A blog about the joys of plants, landscaping, irrigation, and the outdoors in general. By Ralph Edge, a Texas Master Certified Nursery Professional,a Texas Certified Landscape Professional,a Texas Licensed Irrigator and Landscape Irrigation Auditor certified through Texas A&M University, as well as a Texas Department of Agriculture Commercial Chemical Applicator. Whew! And...an all around nice guy.
Wednesday, December 22, 2010
A Blue Oak.......Are You Kidding Me!!
Quercus laceyi (Q. glaucoides)........Lacey Oak or Texas Blue Oak...
This my friends is a true resident of the Texas hill country, along with the Big Tooth Maple (Acer grandidentatum). We had the pleasure of viewing both of these "Texas Star Trees" a couple weeks ago on a short trip to the hill country.
The Lacey Oak is a medium size tree in good soils and a shrub on poor soils. Full sun to light afternoon shade with morning sun are the best exposures. Lacey oak is tolerant of heat, drought, and high PH soils, but does not like wet feet. Lacey oak will survive on well drained clay soils but prefers well drained limestone soils. Cold tolerance is thought to be good to zone 7.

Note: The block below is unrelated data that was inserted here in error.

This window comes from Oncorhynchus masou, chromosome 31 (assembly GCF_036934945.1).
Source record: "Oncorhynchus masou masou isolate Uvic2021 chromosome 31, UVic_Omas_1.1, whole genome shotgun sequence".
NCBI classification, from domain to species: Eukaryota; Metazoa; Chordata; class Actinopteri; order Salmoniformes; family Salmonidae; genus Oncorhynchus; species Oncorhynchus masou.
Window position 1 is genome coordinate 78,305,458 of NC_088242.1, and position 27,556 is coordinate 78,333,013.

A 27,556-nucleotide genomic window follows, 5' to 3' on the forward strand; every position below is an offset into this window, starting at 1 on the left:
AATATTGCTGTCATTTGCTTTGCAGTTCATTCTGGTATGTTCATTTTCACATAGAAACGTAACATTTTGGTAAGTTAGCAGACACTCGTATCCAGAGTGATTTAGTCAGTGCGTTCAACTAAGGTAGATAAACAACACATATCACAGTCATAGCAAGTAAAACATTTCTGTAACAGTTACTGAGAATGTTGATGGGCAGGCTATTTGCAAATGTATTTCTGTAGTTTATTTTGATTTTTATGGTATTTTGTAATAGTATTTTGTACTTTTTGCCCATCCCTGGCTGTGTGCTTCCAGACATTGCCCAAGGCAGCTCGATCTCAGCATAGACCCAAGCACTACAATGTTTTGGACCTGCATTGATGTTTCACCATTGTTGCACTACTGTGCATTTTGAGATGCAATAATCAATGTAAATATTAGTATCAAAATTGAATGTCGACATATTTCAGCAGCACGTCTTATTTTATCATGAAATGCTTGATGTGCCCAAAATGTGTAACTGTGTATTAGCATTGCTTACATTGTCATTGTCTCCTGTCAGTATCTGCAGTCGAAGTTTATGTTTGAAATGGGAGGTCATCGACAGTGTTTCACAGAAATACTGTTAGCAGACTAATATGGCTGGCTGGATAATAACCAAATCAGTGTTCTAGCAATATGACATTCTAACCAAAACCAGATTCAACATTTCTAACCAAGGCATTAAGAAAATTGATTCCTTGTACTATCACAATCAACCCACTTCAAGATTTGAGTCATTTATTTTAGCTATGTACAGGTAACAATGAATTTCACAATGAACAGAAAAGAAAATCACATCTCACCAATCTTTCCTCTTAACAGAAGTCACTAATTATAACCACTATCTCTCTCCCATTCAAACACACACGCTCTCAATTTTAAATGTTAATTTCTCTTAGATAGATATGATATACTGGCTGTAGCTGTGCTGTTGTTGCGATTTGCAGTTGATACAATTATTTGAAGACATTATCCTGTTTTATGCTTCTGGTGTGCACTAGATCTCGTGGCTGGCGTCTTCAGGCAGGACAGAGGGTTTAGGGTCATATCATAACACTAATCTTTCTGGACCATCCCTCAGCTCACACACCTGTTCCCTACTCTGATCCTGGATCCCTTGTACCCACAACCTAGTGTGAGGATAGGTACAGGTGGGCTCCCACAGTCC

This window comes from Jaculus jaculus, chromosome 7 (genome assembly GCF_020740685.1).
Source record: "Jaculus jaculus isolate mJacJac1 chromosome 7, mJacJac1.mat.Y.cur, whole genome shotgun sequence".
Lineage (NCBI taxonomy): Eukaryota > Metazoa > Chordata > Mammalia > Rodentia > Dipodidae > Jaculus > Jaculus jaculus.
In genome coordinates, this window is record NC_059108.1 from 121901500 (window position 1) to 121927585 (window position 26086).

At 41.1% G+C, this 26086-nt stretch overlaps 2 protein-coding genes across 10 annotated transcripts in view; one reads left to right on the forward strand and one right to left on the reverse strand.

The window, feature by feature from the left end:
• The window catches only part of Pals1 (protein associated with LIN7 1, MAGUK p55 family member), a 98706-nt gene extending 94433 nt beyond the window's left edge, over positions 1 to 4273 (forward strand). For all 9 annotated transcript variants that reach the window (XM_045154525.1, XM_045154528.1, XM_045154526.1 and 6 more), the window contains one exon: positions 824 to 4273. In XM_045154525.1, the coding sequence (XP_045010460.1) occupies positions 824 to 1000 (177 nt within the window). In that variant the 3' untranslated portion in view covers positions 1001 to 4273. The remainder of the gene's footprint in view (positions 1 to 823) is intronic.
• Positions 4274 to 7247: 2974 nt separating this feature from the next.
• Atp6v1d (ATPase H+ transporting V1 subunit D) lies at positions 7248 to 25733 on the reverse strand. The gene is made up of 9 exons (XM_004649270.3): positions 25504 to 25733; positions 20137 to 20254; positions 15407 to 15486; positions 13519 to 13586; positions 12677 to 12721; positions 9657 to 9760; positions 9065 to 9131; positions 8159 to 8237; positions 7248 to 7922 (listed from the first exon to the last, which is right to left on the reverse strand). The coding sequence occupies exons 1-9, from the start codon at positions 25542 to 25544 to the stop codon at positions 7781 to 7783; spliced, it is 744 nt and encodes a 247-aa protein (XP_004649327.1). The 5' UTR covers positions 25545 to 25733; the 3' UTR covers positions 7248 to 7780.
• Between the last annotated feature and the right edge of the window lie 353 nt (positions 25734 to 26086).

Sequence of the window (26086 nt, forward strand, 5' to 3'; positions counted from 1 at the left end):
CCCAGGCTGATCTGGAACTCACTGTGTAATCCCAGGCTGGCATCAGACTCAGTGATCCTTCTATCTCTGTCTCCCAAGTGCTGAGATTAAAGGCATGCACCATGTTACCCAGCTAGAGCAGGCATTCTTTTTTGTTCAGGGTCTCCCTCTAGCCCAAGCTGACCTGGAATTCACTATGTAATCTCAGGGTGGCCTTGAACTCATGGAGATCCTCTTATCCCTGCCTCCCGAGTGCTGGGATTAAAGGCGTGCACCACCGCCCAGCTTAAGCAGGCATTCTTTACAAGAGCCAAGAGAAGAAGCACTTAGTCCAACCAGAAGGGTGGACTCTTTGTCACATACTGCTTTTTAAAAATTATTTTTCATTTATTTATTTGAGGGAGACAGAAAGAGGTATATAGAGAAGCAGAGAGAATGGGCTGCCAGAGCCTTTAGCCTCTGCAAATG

This tree has much to offer in the nature of a landscape addition. The leaves expand as a soft pink color, turning blue-green as they mature, hence the name Blue Oak. The foliage is seldom bothered by insects or disease. Fall color varies from brown to yellow. The growth habit will vary with environmental conditions, with the ultimate size ranging from 30 to 35 feet in height and spread, making it ideal for those small lots or as a specimen tree.
(Information taken in part from: Texas Extension Service....Field Guide to Trees by Benny J. Simpson and Texas Superstar.com....Thank You Very Much!)